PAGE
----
There is an intriguing connection between the industrial and engineering feats of the Derwent, Howden and Ladybower Dams, in the Upper Derwent Valley and 617 squadron of the RAF during WWII. There is a plaque commemorating the involvement of 617 squadron as pictured here at Derwent dam.
These dams and the surrounding terrain were the training ground for 617 also known as the Dam Busters, who attacked key German dams as mentioned in other posts. It was the perfect environment even if a little noisy and disruptive for the locals. The dam busters deployed the innovative bouncing bombs which were the invention and design of Barnes Wallis.
The dams featured again when the original feature film was made taking the nick name for the squadron as it’s title The Dam Busters.
- Howden and the Derwent, were built between 1901 and 1916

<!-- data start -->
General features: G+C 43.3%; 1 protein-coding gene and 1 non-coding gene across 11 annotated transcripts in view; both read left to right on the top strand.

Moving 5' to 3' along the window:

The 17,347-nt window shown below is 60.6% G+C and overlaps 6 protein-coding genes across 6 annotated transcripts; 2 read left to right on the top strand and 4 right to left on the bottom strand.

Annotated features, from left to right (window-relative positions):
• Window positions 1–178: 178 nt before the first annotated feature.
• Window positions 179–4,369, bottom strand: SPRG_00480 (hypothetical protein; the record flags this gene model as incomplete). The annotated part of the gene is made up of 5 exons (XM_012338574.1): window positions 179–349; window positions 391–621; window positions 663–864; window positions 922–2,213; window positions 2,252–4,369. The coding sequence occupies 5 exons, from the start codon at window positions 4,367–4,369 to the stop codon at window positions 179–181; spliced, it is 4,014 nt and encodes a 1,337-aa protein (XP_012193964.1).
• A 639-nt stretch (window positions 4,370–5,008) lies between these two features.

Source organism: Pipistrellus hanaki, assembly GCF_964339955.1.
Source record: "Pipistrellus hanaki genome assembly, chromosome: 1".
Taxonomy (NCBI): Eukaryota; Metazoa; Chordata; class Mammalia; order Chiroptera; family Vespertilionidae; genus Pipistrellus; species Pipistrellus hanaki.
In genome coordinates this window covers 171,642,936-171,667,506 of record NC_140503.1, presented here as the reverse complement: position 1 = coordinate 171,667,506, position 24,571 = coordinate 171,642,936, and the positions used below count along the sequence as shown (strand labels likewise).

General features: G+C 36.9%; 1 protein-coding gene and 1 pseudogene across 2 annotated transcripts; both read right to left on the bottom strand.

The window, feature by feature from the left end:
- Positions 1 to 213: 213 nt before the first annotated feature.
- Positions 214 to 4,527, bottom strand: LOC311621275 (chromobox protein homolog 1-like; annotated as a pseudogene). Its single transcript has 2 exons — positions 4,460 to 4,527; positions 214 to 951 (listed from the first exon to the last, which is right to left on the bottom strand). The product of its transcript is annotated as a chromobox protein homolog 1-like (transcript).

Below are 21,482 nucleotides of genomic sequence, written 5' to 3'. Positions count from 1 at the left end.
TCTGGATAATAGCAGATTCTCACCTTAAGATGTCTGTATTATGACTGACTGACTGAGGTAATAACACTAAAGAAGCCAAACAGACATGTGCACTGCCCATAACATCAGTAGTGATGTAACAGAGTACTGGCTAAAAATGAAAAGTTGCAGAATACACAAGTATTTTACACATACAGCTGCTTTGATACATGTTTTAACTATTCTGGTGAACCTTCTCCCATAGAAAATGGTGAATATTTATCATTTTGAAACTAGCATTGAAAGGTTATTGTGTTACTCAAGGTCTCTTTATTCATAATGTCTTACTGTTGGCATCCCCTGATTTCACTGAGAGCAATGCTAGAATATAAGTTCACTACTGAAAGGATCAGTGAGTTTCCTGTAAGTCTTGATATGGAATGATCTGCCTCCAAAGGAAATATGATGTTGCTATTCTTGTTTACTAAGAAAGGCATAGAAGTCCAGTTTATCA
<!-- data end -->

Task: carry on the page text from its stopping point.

- the projects employed over 1,000 navvies
- they and their families who were housed in a temporary village at Birchinlee, between the two dams, while the work took place.
- the community had its own shops, recreational hall, hospital, police station , a pub known as the ‘canteen’ and school, they were housed in approximately 100 iron buildings and the local nickname was Tin Town
- The site of Tin Town is now lost in the forestry planted in the interests of water purity after the dams were built, but a plaque records its existence in a layby just below the Howden Dam.